HIL-6 injection was performed by hydrodynamics-based in vivo plasmid DNA transfection 24 h before surgery as previously described using the expression plasmid with phAAT-HIL-6 (2.5 μg) and with pGEM-7 (17.5 μg) (10). Control mice were transfected with pGEM-7 (20 μg) alone. Serum creatinine and urea were obtained at post-operative days one, three and seven. Renal histopathology was also obtained and compared after scarifying mice. In addition, overall survival was compared between both groups.
Data were evaluated for significance by two-tailed Mann-Whitney test, one-way ANOVA, or log-rank test, as indicated, with P ≤ 0.05 considered significant. Calculations were performed using GraphPad Prism 6.02 software (Graph-Pad Software, Inc., San Diego, CA).
From the Trial A (n = 20) we found out that by increasing ischemia times from 16 to 40 min the mice showed proportionally increasing renal failure manifested by elevated creatinine and BUN levels on post-operative day 1 (Figures 1A,B). Histological examination of kidney sections from mice sacrificed on post-operative day-1 confirmed the presence of acute renal injury, particularly following 40 min of IR-I, revealing extensive tubular necrosis, ghost cells, dilation of the tubular lumina filled with proteinaceous material, and congestion (Figure 1C). After establishment of the model, a 40 min ischemia period was chosen for the next step of the study.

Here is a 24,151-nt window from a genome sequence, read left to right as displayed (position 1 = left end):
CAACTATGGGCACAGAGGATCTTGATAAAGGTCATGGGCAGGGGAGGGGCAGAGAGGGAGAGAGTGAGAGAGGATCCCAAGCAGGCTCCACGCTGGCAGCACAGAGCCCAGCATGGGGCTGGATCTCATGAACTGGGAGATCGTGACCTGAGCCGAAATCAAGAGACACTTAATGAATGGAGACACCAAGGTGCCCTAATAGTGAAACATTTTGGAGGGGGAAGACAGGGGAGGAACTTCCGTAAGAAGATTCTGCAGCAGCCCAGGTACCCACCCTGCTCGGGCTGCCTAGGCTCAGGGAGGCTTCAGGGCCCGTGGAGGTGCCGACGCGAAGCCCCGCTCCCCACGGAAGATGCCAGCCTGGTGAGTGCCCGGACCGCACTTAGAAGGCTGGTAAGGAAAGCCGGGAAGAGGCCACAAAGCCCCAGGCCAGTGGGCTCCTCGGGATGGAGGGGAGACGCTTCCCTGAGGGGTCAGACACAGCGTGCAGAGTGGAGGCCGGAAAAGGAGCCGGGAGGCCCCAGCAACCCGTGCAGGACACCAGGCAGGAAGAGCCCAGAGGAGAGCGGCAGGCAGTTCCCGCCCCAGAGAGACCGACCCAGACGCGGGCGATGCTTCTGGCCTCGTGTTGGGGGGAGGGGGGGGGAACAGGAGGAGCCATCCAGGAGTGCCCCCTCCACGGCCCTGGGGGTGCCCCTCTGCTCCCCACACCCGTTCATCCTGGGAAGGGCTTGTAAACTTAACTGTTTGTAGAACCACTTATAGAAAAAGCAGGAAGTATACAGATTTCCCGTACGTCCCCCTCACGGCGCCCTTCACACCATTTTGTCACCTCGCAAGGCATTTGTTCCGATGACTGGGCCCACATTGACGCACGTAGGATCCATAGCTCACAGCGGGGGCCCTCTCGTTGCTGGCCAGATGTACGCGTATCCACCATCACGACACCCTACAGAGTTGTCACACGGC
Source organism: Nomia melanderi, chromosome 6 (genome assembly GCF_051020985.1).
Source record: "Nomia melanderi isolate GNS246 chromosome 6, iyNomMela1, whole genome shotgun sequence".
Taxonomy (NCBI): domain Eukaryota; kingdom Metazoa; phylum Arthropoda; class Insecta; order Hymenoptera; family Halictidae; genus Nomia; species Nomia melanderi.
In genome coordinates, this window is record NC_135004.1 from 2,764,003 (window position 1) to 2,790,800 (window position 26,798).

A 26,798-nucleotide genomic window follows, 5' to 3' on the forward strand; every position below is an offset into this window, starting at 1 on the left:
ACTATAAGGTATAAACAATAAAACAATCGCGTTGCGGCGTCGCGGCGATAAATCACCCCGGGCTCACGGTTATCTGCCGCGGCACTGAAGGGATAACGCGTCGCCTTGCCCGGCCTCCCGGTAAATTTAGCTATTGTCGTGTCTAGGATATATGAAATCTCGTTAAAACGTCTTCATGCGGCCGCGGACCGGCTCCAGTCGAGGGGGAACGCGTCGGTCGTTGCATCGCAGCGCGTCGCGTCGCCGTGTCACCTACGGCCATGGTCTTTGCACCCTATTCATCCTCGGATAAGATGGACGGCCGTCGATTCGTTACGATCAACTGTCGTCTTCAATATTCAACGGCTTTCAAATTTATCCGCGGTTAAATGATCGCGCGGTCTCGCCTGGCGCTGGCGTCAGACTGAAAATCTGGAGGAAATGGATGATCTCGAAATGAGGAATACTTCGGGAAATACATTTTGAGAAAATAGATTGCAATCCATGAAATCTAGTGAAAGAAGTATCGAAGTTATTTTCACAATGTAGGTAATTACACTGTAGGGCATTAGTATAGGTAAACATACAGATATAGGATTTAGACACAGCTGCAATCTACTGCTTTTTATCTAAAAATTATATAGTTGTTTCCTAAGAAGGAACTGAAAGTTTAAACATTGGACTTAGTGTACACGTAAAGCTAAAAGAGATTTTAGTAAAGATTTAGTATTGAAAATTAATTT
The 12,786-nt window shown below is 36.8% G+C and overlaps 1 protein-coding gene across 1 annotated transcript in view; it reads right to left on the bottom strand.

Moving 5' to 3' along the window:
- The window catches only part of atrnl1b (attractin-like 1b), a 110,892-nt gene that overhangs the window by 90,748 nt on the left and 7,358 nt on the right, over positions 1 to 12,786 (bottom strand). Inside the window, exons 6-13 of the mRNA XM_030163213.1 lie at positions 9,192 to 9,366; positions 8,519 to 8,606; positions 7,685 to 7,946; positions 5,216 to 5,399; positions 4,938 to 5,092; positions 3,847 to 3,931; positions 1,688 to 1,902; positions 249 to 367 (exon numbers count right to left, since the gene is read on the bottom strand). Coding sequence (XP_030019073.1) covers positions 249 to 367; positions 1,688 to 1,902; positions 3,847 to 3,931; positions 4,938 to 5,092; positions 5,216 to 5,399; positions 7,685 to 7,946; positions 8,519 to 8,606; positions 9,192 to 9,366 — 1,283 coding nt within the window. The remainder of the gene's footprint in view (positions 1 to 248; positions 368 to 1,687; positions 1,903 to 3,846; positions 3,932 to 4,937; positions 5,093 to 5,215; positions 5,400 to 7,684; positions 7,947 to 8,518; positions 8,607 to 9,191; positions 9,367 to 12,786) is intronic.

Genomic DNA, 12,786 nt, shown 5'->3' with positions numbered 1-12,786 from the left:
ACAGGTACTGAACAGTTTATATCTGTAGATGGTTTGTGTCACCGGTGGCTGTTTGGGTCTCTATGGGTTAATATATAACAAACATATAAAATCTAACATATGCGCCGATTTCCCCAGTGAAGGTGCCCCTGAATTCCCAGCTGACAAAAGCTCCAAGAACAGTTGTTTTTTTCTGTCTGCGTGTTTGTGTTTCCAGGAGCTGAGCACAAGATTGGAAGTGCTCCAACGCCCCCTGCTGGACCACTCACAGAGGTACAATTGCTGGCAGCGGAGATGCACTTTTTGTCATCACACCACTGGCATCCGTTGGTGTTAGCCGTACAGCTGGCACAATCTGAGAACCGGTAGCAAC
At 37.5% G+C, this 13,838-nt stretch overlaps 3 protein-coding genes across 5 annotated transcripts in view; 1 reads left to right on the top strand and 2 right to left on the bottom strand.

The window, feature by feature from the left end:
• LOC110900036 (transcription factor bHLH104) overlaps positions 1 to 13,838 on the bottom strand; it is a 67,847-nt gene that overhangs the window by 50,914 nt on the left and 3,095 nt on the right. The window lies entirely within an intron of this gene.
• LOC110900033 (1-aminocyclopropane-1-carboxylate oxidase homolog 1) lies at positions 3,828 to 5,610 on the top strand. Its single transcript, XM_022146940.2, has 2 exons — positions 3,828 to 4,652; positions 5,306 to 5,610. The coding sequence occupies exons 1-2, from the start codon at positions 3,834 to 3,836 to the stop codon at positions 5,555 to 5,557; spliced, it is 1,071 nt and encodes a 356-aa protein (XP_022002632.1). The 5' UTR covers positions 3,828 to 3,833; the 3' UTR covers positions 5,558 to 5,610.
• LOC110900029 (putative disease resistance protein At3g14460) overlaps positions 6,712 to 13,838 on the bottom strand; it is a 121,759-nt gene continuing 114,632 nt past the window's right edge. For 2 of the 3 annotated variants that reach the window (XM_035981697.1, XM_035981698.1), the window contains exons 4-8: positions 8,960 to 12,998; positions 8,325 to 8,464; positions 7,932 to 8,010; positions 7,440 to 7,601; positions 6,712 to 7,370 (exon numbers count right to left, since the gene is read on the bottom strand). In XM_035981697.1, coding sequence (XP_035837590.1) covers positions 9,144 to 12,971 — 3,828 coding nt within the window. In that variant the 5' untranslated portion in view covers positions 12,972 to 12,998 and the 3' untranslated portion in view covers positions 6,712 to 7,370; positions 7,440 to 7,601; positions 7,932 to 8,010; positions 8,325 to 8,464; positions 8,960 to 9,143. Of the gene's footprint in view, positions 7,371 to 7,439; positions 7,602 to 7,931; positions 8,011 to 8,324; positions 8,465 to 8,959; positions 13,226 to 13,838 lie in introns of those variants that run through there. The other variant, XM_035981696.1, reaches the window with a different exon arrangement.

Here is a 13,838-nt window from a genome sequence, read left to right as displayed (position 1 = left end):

In Trial B (n = 17), mice were either pretreated with either HIL-6 protein (n = 10), administrated via transient high-pressure transfection of a pDNA expression vector, or with control pDNA (n = 7) (10). Administration of HIL-6 via pDNA transfection this way transiently produces serum HIL-6 levels reaching approximately 5 ng/ml during the first 2 days post-transfection (10). Biochemical analyses of blood serum showed that while control mice developed substantial kidney injury (P = 0.025 and P = 0.0024 for creatinine and urea, respectively), HIL-6 treated mice displayed strikingly small impairment of renal function that was not substantially different from the baseline levels (Figures 2A,B); the mean creatinine level in the experimental group was 35.45 ± 4.0 μmol/l and mean urea level was 14.2 ± 2.7 mmol/l, whereas mean creatinine was 89.3 ± 69.8 μmol/l (P = 0.025), and mean urea was 38.17 ± 20.77 mmol/l (P = 0.0024) in the control group on post-operative day 1. Blood tests taken 3 days after surgery showed no statistically significant differences between creatinine levels in both groups; the mean creatinine level in the control group (n = 2) was 39.50 ± 2.12 μmol/l and the mean creatinine level was 34.7 ± 3.5 μmol/l (P= 0.194) in the HIL-6 group (n = 7). On the other hand, mean urea levels were statistically significant; mean urea level was 13.35 ± 1.34 mmol/l in the control group and 9.3 ± 1.2 in the HIL-6 group (P = 0.004). Although statistically insignificant, creatinine, and urea levels continued to improve 7 days after surgery.